Welcome to the forum, you’ve gotten great advice. And there are a bunch of great resources to help get you started. Where in NY do you fish?
First, to get a general sense of the basic lifecycles and to be able to recognize examples, here’s a link to Jerry Hadden’s site. He’s a fly fishing guide in the Catskills and his site has a ton of good basic information.
Wild Trout, Delaware River Fly Fishing Guide Jerry Hadden
From his home page, first click on Aquatic Insect Identification and from there look click on the “Life Cycle” tab to get a drop down of mayfly, caddis and stonefly life cycles.
Study them to be able to recognize the general appearance of
Mayfly (nymph, emerger, dun, spinner)
Caddis (different types of cased and free living larva, pupa, adult)
Stonefly (nymph, adult)
Another site that has great info is Troutnut.com Fly Fishing for Trout
, with detailed info and pics of different insects. Here’s a good page to start that shows pics of the main categories of trout food: Aquatic Insects of American Trout Streams
Second, get a hatch chart for the area you plan to fish—many can be found online, and if you have a local flyshop near where you fish they‘ll have one. This will give you a big head start on what to expect on the stream, and you can pick up or tie flies based on what you are most likely to run into.
There is also a ton of other info on Jerry’s site including a hatch chart for the Delaware (which also should be good for most Catskill streams) but it may be too much detail at this point—at this point you should concentrate on the major hatches you’re likely to run into not every possibility that includes sporadic/infrequent hatches.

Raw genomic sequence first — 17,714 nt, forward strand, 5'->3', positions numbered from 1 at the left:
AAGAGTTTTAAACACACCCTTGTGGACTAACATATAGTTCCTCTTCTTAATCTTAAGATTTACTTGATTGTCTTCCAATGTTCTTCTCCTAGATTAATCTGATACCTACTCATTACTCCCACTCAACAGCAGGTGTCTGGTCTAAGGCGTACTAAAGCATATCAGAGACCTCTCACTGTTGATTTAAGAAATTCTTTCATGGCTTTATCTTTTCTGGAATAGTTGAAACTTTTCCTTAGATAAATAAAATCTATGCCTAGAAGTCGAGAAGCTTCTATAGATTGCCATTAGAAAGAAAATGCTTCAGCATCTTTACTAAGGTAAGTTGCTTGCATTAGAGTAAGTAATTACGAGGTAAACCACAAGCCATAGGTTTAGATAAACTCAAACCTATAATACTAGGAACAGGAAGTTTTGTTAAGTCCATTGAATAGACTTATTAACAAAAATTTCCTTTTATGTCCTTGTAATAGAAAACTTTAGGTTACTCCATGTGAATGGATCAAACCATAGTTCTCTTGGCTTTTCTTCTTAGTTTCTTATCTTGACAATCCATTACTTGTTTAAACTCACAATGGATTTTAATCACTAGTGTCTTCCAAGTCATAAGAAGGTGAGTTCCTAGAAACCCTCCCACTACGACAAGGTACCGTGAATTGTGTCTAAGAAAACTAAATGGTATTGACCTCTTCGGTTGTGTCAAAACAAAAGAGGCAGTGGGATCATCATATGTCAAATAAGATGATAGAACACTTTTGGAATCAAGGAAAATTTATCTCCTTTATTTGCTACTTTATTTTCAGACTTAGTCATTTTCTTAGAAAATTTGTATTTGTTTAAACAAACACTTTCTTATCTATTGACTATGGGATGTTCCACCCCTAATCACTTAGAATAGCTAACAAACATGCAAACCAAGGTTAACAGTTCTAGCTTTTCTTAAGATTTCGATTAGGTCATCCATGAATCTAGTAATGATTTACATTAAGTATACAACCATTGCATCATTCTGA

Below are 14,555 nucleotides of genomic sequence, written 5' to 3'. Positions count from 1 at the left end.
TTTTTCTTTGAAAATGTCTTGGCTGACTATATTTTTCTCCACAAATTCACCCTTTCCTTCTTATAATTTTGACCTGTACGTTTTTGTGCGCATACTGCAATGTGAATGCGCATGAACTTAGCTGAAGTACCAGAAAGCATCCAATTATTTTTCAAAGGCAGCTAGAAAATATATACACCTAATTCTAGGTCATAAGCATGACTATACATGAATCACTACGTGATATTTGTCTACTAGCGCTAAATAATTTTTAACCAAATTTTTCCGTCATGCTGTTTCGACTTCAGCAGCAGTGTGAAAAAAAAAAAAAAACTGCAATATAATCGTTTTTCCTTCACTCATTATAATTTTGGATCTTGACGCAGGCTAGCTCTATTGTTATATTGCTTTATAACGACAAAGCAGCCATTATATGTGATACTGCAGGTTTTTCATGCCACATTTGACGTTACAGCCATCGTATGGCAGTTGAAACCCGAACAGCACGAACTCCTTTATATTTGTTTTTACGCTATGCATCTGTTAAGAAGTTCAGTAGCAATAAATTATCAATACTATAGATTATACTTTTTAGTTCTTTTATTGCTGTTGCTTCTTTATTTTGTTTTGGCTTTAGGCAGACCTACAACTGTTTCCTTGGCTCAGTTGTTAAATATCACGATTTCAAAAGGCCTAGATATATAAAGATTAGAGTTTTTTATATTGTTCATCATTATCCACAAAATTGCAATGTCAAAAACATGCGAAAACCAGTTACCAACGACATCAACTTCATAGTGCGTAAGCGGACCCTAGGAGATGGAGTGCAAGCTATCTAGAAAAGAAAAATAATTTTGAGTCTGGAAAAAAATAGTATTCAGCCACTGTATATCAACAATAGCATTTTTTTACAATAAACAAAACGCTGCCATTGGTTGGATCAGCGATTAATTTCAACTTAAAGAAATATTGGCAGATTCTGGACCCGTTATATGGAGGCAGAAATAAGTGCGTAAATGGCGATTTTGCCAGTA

Most good hatch charts will tell you the insect’s common and Latin name, the hook size, patterns that can be used to imitate it, and time of day they typically emerge so you can be on stream to catch it.
You can then look up specific insects you see on your hatch chart on Troutnut to be able to recognize it on stream or google "fishing the __(whatever)___ hatch” to get some tips on tactics for fishing that hatch.
As for #2, you’d probably want to have some flies that would do a couple of different things- cover you for some of the major hatches that will happen now through the summer as well as be good searching flies when no hatches are going on, and to have a mix of flies that will cover you for different situations (a few streamers, fast and slow water dries, and some wets and nymphs) A good local shop if you have one can help you pick out a selection, and many have stream reports that will give up to date info on hatches taking place as well as flow rates and stream conditions.
Tell us what flies you have now, and maybe we can suggest some additions. Assuming you have many of the usual suspects in your box already, this time of year, many of the darker early season mayfly hatches are winding down and giving way to yellow and cream colored ones. Dries like these would be good to add for most streams in NY (and elsewhere in the east):
Sulphur Sparkle Duns 16-18,
Light Cahills 12-14
Cream Variants 10-12
Ausable Wulff size 12 is a good fast water fly for searching riffles and pocket water. It's also a decent imitation for March Browns and Gray Foxes that are winding down now in most areas.
Some rivers with slower silty sections (like the Delaware) get hatches of Drakes. These are big honking mayflies and specific imitations are required for Eastern Green Drake duns and Coffin Flies (the spinner form of Eastern Green Drakes) size 6-10, and for Brown Drakes duns and spinners size 10-12. These Drakes hatch in June and when they occur it's typically at dusk until dark. These hatches can bring up big fish but are often hit or miss. The good news is that fishing an imitation on streams where they occur can often bring vicious strikes even when no naturals are on the water.
Keep asking questions, and let us know where you are-- I'm sure folks can point you in the right direction.